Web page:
Medtronic Inc today announced the first U.S. implant of the world’s smallest pacemaker: the Micra(TM) Transcatheter Pacing
System (TPS). The device was successfully implanted at NYU Langone Medical Center by Larry Chinitz, M.D., director of the Heart Rhythm Center at NYU Langone Medical Center in New York City, as part of the Medtronic global pivotal clinical trial. The Micra TPS is an investigational device worldwide.
At one-tenth the size of a conventional pacemaker, and comparable in size to a large vitamin, the Micra TPS is delivered directly into the heart through a catheter inserted in the femoral vein. Once positioned, the pacemaker is securely attached to the heart wall and can be repositioned or retrieved if needed. The miniature device does not require the use of wires, known as “leads,” to connect to the heart. Attached to the heart via small tines, the pacemaker delivers electrical impulses that pace the heart through an electrode at the end of the device.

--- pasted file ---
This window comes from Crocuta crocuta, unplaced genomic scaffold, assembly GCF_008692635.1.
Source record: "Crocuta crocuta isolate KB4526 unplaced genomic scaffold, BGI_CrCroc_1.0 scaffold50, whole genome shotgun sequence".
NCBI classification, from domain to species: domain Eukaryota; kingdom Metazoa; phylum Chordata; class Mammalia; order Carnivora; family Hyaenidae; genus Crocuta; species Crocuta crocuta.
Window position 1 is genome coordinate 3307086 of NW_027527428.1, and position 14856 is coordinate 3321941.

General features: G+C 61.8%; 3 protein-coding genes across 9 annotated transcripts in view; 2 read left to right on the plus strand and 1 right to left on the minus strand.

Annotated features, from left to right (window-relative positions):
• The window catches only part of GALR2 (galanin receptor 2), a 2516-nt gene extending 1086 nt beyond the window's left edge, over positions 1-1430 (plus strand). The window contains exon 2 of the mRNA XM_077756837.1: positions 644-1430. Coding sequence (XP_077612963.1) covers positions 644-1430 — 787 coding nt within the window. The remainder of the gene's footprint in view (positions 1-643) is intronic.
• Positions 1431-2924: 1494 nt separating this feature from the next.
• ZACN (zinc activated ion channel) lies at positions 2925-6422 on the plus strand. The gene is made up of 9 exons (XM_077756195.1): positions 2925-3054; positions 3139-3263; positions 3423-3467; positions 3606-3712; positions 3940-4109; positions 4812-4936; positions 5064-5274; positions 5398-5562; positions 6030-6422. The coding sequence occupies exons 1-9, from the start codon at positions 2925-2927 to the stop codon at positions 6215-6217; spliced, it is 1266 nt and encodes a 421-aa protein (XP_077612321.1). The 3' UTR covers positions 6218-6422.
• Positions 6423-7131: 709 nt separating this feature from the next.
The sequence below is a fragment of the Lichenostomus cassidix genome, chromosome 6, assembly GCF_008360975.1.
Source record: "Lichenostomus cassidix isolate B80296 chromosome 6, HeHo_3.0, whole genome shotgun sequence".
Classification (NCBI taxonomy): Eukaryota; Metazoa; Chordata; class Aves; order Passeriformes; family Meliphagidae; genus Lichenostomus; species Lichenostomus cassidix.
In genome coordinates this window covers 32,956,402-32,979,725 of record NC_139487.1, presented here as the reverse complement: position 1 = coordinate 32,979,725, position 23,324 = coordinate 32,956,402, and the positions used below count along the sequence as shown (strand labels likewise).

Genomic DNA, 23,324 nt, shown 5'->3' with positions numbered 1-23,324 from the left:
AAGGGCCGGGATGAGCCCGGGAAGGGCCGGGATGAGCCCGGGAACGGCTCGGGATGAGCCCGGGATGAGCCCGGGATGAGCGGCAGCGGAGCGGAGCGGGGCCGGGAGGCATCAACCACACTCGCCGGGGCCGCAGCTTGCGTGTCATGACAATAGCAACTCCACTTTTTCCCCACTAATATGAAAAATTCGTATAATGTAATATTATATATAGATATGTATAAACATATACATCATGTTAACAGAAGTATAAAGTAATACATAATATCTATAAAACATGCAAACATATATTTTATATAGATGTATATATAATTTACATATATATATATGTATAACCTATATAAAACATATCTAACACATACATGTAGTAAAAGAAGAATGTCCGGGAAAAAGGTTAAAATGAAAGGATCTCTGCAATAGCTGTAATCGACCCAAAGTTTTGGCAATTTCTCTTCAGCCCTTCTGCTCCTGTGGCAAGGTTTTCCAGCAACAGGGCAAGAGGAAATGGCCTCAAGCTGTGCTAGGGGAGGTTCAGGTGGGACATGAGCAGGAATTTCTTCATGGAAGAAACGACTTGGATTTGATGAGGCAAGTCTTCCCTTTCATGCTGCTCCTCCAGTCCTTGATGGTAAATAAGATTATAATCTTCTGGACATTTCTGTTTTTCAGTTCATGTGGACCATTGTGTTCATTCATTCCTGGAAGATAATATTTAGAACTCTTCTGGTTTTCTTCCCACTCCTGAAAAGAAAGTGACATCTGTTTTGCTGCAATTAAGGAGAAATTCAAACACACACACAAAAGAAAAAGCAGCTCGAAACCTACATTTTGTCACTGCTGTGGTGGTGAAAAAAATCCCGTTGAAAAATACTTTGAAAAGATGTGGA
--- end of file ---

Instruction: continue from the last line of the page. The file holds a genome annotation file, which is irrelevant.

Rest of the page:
“With its small size and minimally invasive procedure, this technology represents the future of pacing,” said Dr. Chinitz. “Eliminating the need for a lead and pocket has the potential to reduce complications and recovery times compared to traditional pacemaker implants, which would be a major benefit to patients.”
In contrast to current pacemaker implant procedures, the Micra TPS implant does not require a surgical incision in the chest and the creation of a “pocket” under the skin. This eliminates a potential source of device-related complications, and any visible sign of the device.